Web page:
* Note: The proportions table is meant as a general guideline for people who are buying blind. If you can see the diamond in person or via videos, that will always takes precedence instead of trying to judge a fancy cut based on numbers. I also highly recommend that you use an ASET scope to check for optical performance and use this knowledge to help you make better decisions.

Browse through more than 3,500+ cushion cut diamonds online with 360° videos at

Length to Width Ratios for Cushion Cuts

Cushion brilliant cuts can exist in a variety of shapes ranging from squarish to rectangular shapes. This is largely a matter of personal preference and also dependent on the type of ring setting to be used. The most popular l/w ratios for a cushion cut lie between 1.00 to 1.05 where the diamond takes on a squarish looking appearance.

cushion cut diamond length to width ratios

Buying cushions can be a tricky affair due to the lack of cut information that you can obtain from the grading report. You see, when it comes to fancy cuts, 2 diamonds with the same depth/table proportions can look totally different from each other. Also, there is no guarantee you will get a great looking stone even if the “statistics” on a grading report look promising.

To overcome this problem and select the most brilliant stone for your budget, there are certain methods you can undertake when you go shopping. I will explain this in more details on the following page…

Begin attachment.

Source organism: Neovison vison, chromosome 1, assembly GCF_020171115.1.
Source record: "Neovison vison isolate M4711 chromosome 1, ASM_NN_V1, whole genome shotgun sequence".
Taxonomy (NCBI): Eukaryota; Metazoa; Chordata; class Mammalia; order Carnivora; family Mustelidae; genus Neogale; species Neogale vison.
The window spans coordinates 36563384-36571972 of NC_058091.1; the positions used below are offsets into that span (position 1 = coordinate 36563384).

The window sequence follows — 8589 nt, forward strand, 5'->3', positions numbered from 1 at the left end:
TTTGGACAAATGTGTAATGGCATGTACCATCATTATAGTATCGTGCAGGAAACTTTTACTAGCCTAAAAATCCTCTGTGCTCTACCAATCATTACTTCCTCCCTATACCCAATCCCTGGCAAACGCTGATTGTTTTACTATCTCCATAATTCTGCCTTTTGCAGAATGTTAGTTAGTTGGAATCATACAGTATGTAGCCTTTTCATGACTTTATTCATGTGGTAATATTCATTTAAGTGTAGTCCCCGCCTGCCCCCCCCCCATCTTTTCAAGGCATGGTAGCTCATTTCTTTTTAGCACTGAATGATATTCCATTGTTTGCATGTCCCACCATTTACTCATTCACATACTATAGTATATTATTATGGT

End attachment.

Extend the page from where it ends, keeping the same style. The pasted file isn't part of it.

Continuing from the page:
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  1. Avatar
    Noah Chamberlain-
    January 8, 2015 at 7:44 pm

    What’s the difference between radiant vs cushion diamonds? They both look similar to me.

  2. Avatar
    Paul Gian-
    January 10, 2015 at 7:45 am

    This page answers your question:

  3. Avatar
    August 22, 2015 at 2:02 am

    Thanks for the time you’ve taken in putting this website together Paul – I really think it’s the most informative, unbiased and helpful website on the internet for anyone looking to buy a diamond. Thanks again, Phil

  4. Avatar
    Julian Engen-
    August 31, 2015 at 5:25 pm

    I’m looking for an antique cushion cut loose diamond. Do you have any information or guides published on those specific cushion designs? One eBay vendor has a listing that includes a video to the stone but it is graded by EGL International and from what I researched so far, the lab doesn’t seem reputable. Would you be able to look at the listing and offer advice on it?


  5. Avatar
    Paul Gian-
    August 31, 2015 at 6:51 pm